While some classes will be held on campus in the 2021-2022 academic year, it will be important to continue taking precautions. You might wonder what options you have for promoting active learning. Online communication tools offer a variety of possibilities for students working in pairs, in groups, or for as a whole class. Several strategies and tools are described in this section and accompanied by demonstration videos. (You can speed up the videos to save viewing time.) For additional support, contact an educational developer associated with your faculty, or keep an eye out for announcements about webinars on this topic.

TEACHING GOAL: Engage Content Learning + Support Communication Skills Development
THINK-PAIR- SHARE Divide the class into pairs or ask students to choose a partner. Allow time for sharing- either from a distance or using digital tools.When sharing with class, consider instruction about how to project voices so all classmates hear.
SMALL GROUP DISCUSSION Set up small groups of 3-5 students. Pose a question. Could also use a google doc to help with communication. Could make breakouts a little longer and send groups out of class for easier socially distanced discussion elsewhere on campus with set return time. Give students roles like recorder (maybe  write group’s report in a Collaborative Word Doc, white board, or reporter (give oral report). Make sure to remind students to project their voices when giving an oral report so that all classmates hear.
TURN & TALK Assign partners in the classroom that can talk 6 ft apart. Alternatively, students can “talk” through texts on a Teams or Zoom Chat or through a shared Word or Google Doc or slide show, when distance would make the volume in the room difficult for some students to learn.

Another option is to assign a collaborative PowerPoint deck or Google Slide deck to groups of  students. Provide instructions in the slide deck. Here is an example in Google Slides.

PARTIAL OUTLINES/SLIDES PROVIDED FOR LECTURE Create a set of class notes with blanks for important information and share on Avenue to Learn. Encourage students to fill in the blanks during the class session.
PAUSING IN LECTURE Pause during your lecture to ask a question, give a poll, or ask students to identify the three things they have learned so far in the class.
POSTERS & GALLERY WALK If regulations allow, put poster boards around the room. Dismiss one group of students to go a single poster board and record a response. When they finish and return to their seats, dismiss a second group. Continue until the entire class has been able to record responses. Read/ review the posters with the class or save and use to start the following class period. This activity encourages movement, individual response, and can serve as an assessment of students opinions or understanding (depending on the questions). You may need to think about options for students that are not moving around the room. One option is to consider using virtual poster boards (such as Padlet).
FISHBOWL Students can take turns role playing or miming a solution for others to critique, watch, etc

Students in fishbowl can be remote (participating in a chat, Word/Google doc, or in a webconferencing Teams/Zoom conversation as a small group), while F2F students are outside the fishbowl observing and then the instructor leads the whole class discussion among listeners afterwards.

TEACHING GOAL: Engage + Check Understanding
POLLING Use an online polling feature and share results with the class. Students without a device can use colored cards, Plickers, hands, or vertical movement to indicate their choice.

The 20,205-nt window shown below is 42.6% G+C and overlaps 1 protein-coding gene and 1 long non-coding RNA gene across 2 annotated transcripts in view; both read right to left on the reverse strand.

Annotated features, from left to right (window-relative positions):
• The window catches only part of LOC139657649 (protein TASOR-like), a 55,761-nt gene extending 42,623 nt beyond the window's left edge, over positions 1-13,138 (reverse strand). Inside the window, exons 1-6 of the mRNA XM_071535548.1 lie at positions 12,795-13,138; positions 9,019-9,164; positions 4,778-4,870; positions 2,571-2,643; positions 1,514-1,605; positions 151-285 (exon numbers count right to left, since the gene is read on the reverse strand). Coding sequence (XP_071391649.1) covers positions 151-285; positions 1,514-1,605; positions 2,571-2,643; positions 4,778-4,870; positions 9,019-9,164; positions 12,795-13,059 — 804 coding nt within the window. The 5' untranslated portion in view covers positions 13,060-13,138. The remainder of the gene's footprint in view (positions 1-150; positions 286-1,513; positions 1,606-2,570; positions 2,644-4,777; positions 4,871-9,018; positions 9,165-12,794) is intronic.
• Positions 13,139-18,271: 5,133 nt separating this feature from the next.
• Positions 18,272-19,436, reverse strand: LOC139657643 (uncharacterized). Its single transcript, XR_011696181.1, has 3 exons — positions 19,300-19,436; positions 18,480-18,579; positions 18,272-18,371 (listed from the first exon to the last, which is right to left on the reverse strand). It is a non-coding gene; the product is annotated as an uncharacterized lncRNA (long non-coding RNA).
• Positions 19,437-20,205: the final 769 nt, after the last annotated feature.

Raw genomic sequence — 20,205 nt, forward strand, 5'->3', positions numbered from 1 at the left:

TEACHING GOAL: Monitor/Assess Understanding
QUICKWRITE Pose 1-2 questions and have students write a response. Students can turn these in at the end of class. Instructors may ask some students to share a selection of responses or summary of their responses with the class.
MUDDIEST POINT Have students use post-it notes to share their muddiest point and the instructor can discuss with the class.
TEACHING GOAL: Reflect on Learning
FOUR CORNERS Students have 4 coloured cards (or raise hands or stand up/vertical movement to indicate agreement). These are held up when asked a question to display their answer. Could also do this online in a collaborative document. Can use online polling technology in Echo360, Zoom or Teams.
WHAT’S MISSING? Using slides, present a list of ideas, terms, equation or rationale. Students respond with what is missing using a collaborative document or poll. Can also be done individually in notes and then discussed in share-outs.
AHA WALL Consider placing poster boards on the wall and asking students to put their ideas up using post-it notes, using social distancing directions. Or each student has a personal, handheld dry-erase board.
TEACHING GOAL: Strengthen Understanding
PRO/CON LIST Generate a pro/con list using collaborative documents, such as Word/Google doc
CONCEPT MAP

*visual communication

Use an online tool (such as Mindmeister), to have students work collaboratively in real-time to add to the concept map.
VISUAL PROMPT

*visual communication

Offer a visual prompt and ask students to respond using live poll technology (such as Mentimeter, Polleverywhere or Slido.
ENTRY/EXIT TICKET At the beginning or end of a class/ module, ask students to respond to a question using paper or virtual response and turn in to the instructor. Alternatively, you could use e-polling tools.
TEACHING GOAL: Active Engagement + Planning for Future Learning Connections
BRAINSTORMING CHALLENGE Use collaborative writing spaces to brainstorm and share in real-time. This can be done with some features in Avenue to Learn, Teams  (i.e., discussion forum, chat), online polling, or Word/Google documents.
COLLABORATIVE SUMMARIES

*written communication

Students individually compose a summary of a topic, then share those with their group members in real time via breakout groups. Then groups can collaborate to compose a best-of summary to share with the class. Instructor can lead the whole class discussion, asking questions like ‘why summary is the best? Why? What was missed? etc.